Even with Hillary taking the biggest prize of the night - California - the race for the nomination is still pretty much 50-50, way too close to call. So now we look ahead to states that have not had a say in a presidential nomination in recent memory: Maryland, Virginia, the District of Columbia, Ohio, Texas...
Let's all take a step back from our delegate tallies and remember the conversation just a few months (weeks?) ago that focused on how frontloaded the nomination calendar was, how both parties would have a nominee after only a few small states had voted. How different the race has turned out! And how sad I am that my home state of Michigan had a chance to hold a meaningful Democratic primary (with Internet voting) on February 9. Instead, this race will likely end as it began: with Democratic party leaders arguing about rules and regulations. Then, it was about the injustice of small states going first versus other states jumping ahead of them. Now, it will be about the delegations from the sanctioned states that are also, or course, ironically, important battleground states. The DNC will have to do something to re-franchise the delegates in Michigan and Florida. At this point, it is pretty much anyone's guess what that something might be.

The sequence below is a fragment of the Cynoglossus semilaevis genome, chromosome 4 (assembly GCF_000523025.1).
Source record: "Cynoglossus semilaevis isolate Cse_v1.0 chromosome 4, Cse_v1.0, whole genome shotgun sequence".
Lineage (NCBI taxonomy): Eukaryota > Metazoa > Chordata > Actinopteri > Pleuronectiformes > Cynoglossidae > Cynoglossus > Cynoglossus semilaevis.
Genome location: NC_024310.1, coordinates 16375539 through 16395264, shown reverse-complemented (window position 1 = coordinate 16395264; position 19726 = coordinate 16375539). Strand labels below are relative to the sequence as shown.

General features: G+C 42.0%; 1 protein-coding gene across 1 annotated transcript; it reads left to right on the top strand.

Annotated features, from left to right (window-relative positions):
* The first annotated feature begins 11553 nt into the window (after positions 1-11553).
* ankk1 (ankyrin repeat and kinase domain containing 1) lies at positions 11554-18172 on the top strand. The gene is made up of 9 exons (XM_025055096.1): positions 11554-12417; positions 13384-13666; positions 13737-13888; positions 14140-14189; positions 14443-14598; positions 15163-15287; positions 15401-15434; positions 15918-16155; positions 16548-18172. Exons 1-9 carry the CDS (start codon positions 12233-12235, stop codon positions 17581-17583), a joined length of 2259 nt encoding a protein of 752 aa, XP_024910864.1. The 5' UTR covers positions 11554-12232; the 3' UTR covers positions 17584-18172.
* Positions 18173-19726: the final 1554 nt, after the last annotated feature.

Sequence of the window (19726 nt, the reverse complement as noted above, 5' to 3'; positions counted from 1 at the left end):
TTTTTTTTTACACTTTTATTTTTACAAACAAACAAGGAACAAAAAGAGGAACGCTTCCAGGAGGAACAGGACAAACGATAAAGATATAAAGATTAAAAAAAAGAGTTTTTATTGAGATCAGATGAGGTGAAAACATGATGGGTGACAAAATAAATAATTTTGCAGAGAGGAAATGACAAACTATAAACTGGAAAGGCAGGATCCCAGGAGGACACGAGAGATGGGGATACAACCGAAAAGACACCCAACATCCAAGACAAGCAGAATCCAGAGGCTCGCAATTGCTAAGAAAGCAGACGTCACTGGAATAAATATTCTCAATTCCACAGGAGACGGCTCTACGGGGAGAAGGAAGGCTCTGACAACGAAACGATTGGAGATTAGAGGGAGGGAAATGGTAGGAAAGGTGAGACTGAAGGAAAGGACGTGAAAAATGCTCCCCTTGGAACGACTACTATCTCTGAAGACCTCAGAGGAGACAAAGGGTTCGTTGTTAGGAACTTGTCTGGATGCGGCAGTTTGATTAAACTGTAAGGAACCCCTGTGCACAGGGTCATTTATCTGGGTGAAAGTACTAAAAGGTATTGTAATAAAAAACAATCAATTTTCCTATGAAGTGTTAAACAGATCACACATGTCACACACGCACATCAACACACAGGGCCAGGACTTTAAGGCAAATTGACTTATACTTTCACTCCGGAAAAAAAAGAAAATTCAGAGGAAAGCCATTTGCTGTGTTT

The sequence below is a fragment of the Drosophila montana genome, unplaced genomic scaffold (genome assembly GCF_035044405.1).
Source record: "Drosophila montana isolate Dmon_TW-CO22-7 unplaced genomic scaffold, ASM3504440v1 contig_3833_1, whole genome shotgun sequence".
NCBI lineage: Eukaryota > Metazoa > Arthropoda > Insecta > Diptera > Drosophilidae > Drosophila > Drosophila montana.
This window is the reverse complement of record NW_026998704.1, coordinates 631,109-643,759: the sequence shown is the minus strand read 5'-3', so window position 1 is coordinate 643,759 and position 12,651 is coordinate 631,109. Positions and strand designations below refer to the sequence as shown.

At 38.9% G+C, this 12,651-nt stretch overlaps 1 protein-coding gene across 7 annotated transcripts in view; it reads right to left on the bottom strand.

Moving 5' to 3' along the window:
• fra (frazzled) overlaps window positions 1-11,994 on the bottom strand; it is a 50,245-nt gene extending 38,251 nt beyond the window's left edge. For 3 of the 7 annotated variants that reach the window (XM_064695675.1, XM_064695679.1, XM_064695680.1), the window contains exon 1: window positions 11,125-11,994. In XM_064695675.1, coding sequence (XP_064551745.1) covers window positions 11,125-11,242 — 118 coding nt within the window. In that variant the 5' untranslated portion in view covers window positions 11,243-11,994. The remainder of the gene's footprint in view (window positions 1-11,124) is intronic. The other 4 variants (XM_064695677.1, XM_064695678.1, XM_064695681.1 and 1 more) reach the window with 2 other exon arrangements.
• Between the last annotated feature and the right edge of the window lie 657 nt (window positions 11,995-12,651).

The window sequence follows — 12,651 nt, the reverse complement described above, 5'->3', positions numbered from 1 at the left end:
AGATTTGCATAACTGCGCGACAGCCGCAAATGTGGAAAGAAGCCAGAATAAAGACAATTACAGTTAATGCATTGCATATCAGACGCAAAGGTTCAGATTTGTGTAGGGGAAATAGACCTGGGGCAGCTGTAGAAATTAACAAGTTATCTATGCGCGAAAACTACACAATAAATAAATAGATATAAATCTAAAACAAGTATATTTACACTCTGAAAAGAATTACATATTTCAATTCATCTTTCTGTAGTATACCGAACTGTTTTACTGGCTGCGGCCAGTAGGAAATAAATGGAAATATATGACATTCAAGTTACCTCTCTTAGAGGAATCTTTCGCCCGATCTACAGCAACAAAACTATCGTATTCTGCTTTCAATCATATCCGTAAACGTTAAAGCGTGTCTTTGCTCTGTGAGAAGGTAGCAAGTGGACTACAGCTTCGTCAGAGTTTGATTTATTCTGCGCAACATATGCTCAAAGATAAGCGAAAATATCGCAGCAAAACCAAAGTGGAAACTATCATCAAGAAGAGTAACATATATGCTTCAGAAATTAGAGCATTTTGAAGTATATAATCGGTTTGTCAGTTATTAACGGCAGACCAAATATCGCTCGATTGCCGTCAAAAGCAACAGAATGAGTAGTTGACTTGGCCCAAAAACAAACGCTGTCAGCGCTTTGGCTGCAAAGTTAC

Sorry I am joining late (2 toddlers to put to bed and too much excitement in our house with an election watch party!)
But in a way I feel like I haven't missed much, at least in big picture terms... we seem to be where most predicted we would be in the Dem contest, with Hillary and Obama winning pretty much what they were expected to win and NBC reporting that California is too close to call.
Of note perhaps, how well Hillary did in Mass? Did Sen. Kennedy's (and Gov. Patrick's) endorsement of Obama mean nothing? I am also surprised to see TN and MO called so early for Hillary.
As for the Republicans, I feel like we have turned back the clock to a week ago when this was a 3-man race. Also, it seems like their voter turnout has been low compared to Dem turnout.